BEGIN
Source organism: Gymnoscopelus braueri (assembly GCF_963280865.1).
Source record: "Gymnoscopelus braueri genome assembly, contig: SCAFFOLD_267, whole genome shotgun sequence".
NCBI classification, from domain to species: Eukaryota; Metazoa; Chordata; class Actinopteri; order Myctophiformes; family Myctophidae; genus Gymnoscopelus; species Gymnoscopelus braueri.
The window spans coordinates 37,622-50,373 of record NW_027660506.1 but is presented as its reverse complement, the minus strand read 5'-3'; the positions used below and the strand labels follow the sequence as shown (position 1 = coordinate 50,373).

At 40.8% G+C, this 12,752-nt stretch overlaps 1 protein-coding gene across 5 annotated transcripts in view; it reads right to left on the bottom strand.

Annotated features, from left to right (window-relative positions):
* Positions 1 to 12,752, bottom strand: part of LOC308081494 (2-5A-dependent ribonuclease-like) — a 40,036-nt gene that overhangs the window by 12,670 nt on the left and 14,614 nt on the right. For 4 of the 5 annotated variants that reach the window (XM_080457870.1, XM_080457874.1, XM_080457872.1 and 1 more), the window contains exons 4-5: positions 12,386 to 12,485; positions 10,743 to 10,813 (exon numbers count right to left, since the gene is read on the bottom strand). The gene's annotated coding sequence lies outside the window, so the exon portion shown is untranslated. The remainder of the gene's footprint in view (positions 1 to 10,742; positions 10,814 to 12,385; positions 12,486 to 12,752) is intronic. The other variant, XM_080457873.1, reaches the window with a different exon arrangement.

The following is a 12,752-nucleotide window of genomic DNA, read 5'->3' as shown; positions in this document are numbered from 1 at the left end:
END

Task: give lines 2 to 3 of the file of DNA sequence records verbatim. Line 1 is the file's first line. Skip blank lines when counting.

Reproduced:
Source record: "Gymnoscopelus braueri genome assembly, contig: SCAFFOLD_267, whole genome shotgun sequence".
NCBI classification, from domain to species: Eukaryota; Metazoa; Chordata; class Actinopteri; order Myctophiformes; family Myctophidae; genus Gymnoscopelus; species Gymnoscopelus braueri.